FRIDAY, March 11, 2022 (HealthDay News) — Strabismus is moderately associated with anxiety disorder, schizophrenia, bipolar disorder, and depressive disorder among children, according to a study published online March 10 in JAMA Ophthalmology.
Yoon H. Lee, M.D., from the University of California in Los Angeles, and colleagues conducted a cross-sectional study analyzing claims data for 12,005,189 patients enrolled in a health plan between Jan. 1, 2007, and Dec. 31, 2017. Children aged younger than 19 years at the time of strabismus diagnosis were included; controls were children in the same database with no eye disease codes other than refractive error.
The researchers found that the adjusted odds ratios for the association of mental illnesses with strabismus were 2.01 (95 percent confidence interval [CI], 1.99 to 2.04), 1.83 (95 percent CI, 1.76 to 1.90), 1.64 (95 percent CI, 1.59 to 1.70), 1.61 (95 percent CI, 1.59 to 1.63), and 0.99 (95 percent CI, 0.97 to 1.02) for anxiety disorder, schizophrenia, bipolar disorder, depressive disorder, and substance use disorder, respectively. A moderate association was seen between each strabismus type and anxiety disorder, schizophrenia, bipolar disorder, and depressive disorder; the odds ratios varied from 1.23 (95 percent CI, 1.17 to 1.29) to 2.70 (95 percent CI, 2.66 to 2.74) for the association between esotropia and bipolar disorder and between exotropia and anxiety disorder, respectively.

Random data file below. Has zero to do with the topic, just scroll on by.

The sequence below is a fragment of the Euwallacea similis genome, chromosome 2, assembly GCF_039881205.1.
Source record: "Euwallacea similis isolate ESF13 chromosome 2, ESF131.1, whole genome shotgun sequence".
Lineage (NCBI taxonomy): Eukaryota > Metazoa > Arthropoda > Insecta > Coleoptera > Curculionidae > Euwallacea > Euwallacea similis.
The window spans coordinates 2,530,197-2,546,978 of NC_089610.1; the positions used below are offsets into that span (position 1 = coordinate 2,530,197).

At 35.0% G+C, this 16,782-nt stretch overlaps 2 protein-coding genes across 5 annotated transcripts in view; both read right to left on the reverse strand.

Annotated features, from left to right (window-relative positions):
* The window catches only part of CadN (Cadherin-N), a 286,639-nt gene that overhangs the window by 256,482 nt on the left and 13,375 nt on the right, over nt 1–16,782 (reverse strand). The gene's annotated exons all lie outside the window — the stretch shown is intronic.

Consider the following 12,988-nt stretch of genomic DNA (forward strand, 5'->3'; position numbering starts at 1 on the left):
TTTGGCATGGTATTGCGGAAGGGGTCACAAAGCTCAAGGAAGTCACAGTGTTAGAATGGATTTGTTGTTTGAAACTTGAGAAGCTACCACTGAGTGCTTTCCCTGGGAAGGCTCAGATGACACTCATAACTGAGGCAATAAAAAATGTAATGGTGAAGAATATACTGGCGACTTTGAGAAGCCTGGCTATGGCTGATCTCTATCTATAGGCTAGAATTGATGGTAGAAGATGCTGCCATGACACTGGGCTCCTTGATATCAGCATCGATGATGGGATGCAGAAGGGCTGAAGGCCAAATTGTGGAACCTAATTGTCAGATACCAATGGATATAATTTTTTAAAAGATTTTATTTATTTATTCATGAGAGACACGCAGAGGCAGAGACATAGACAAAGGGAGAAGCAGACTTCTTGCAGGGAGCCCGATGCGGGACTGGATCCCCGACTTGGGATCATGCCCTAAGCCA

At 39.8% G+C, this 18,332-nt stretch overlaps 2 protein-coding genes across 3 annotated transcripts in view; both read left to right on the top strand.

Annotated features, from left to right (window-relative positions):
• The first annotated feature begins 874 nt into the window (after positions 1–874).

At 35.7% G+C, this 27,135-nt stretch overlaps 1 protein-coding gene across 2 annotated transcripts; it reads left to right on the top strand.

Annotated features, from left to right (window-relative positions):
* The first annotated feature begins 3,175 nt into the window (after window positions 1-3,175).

“These results should alert ophthalmologists and optometrists to counsel children and their caregivers regarding the risk for mental illness,” the authors write. “They should consider incorporating a screening tool for mental health problems for patients with strabismus and referral of pediatric patients with strabismus for mental health evaluation.”
One author disclosed financial ties to Luminopia and Novartis.
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